Singapore has a median household income more than 3 times than of Malaysia[Link]. Because Malaysia has a large part of its population living in rural areas involved in farming pulling down the per capita GDP, the median income difference between Singapore and Malaysia for people living in cities is probably smaller. If you take into account the cost of living, the difference in quality of life may not be so big.
Travelling across Malaysia, makes a person realise how much the cost of living has crept up in Singapore over the years. Many years ago, when you go to Malaysia, you find things are slightly cheaper than Singapore.....but now the price difference is really big. Here are some random snapshots to illustrate:
RM$4(S$1.66) for chicken claypot rice. This picture was taken not at some roadside stall but at the air conditioned food court of a mall called Mahkota Parade which is very similar to Parkway Parade in Singapore.
There is a reason why Singaporeans love to eat Aunt Annie's pretzel in Malaysia. The price is less than half of what it costs in Singapore:
There is a long list of things you can get for lower prices in Malaysia from your spectacles to shoes to medical care.
When I was in Malacca, I found out that one of my distant Malaysian relative got sick and was staying in a private hospital called Mahkota Medical Centre. It was pure coincidence that my hotel was located across the road from that hospital. I went to visit my relative at the hospital - I won't go into the details of his illness but he is seriously ill and bedridden. I chatted with him and he was quite upset about the cost of medical care at the hospital. Mahkota Medical Centre is owned by a Singapore-based company known as Health Management International (HMI). He was upset because the ward charges has gone up from RM$50 when his father was ward 5 years ago to RM$70 per day. RM$70 gets you something like our B class wards(?), 4 beds per room + air-condition. This Malaysian hospital is one of those where you're allowed to use your Medisave [Link]. When I spoke to the nurse there, she told me an increasing number of Singaporeans are seeking at Mahkota because the cost of medical care in Singapore has spiralled beyond the reach of uinsured and uninsurable Singaporeans. The problem with medical tourism is it strains the country's resources and imports inflation. The cost difference for medical treatment between developed countries like Singapore, US, Germany and Malaysia is huge. If they allow their private hospitals to expand and take foreign patients, they will see the same problem of cost spirals and strained capacity in public hospitals as Singapore. Minister Khaw exported some of our problems by allowing the use of Medisave for Malaysian hospitals as Singapore's public hospital experience bed shortages and long waiting times[Link]. My sick relative was told by his doctor to seek part of his treatment at a Malaysian public hospital where they can treat him for much lower cost and same effectiveness as Mahkota.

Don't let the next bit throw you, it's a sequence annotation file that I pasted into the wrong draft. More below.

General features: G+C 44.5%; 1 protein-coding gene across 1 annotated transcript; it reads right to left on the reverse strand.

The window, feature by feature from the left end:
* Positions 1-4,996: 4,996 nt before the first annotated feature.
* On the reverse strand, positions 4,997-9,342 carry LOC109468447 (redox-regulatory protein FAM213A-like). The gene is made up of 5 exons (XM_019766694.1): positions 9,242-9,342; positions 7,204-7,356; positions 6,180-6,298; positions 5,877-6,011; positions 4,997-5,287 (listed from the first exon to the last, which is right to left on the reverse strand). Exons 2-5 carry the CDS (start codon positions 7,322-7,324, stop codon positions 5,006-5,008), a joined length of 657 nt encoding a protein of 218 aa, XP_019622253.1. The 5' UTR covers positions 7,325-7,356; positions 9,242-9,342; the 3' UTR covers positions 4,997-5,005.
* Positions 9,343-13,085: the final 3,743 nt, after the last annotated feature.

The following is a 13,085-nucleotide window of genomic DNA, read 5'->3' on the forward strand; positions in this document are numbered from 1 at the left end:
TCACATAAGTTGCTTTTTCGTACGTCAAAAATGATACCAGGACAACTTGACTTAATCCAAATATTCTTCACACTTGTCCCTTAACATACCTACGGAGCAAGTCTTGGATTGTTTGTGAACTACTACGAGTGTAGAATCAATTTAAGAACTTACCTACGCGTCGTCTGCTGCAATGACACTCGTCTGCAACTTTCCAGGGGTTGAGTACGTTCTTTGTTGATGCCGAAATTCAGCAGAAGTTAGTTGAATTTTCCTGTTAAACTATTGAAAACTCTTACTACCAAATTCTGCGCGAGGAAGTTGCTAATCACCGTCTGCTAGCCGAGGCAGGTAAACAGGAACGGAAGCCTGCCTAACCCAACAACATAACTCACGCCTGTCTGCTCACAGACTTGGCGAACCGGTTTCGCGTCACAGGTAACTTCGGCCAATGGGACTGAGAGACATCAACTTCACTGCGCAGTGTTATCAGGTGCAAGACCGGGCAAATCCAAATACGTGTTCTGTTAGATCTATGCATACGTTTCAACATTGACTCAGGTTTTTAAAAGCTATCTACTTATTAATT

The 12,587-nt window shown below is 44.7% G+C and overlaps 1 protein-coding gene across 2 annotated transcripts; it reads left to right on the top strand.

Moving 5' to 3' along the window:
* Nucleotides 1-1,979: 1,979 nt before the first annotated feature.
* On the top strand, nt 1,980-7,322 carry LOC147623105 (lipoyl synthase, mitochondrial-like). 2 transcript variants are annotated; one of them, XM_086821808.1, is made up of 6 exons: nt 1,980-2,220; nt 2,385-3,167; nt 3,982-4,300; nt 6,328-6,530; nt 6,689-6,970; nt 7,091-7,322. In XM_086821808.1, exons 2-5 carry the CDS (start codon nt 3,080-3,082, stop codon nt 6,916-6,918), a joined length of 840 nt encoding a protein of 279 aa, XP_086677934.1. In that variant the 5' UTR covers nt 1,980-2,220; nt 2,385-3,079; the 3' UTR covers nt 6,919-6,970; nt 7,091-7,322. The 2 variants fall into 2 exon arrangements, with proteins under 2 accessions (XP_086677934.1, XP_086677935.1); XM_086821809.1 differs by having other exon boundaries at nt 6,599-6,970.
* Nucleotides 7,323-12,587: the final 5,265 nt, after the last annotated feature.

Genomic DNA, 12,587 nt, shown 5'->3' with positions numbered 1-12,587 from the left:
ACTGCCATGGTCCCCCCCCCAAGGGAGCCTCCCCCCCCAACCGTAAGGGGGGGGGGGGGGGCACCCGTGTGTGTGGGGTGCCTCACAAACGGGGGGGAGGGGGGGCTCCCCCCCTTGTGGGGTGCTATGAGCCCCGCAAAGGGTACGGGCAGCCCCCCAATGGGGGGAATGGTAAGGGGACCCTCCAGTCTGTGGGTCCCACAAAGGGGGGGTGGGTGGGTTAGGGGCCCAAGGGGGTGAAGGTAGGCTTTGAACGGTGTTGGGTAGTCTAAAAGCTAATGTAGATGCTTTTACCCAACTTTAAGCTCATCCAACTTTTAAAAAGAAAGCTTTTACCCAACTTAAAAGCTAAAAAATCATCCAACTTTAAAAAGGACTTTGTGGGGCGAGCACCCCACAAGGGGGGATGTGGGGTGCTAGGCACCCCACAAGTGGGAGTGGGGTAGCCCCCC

I took a taxi from Malacca to my next destination in Malaysia. The friendly taxi driver had many stories to tell. He told me that he has 12 kids and 2 grandchildren - he is 49 years old and got married at 19. His sister is married to a Singapore policeman. He told me that he had a shock when he visited his sister's HDB flat a few years ago - he couldn't believe that a tiny 4-room govt flat can cost S$250k....I didn't dare to tell him what it costs today. He told me that retirees and pensioners from various countries have found their way to Malacca where a semi-detached house costs about RM$330K.
2 decades ago, when you make a general statement that the life in Singapore is better than in Malaysia, most people would believe it and agree with you. Today the difference in the quality of life is not so clear. There are still many things that Singapore does better than Malaysia. We have low crime rates (hmm...gangs?), an outstanding education system and outstanding opportunities for a small number highly talented individuals. You can make millions of you climb all the way up to be a minister or CEO of a GLC. However, most Singaporeans are not highly talented - ordinary Singaporeans have ordinary talents....and by the law of nature about half our population have below average talent & IQ. The rising cost of living especially the cost of public housing means that the struggle for ordinary Singapore to stay afloat becomes tougher with each passing year. For the elderly and low income Singaporeans, the pain of poverty becomes harder to bear as the cost of living spirals up. Many ordinary Singaporeans are beginning to ask...what is the key selling point of our system? One that makes them struggle their whole life without a good retirement in Singapore to look forward to.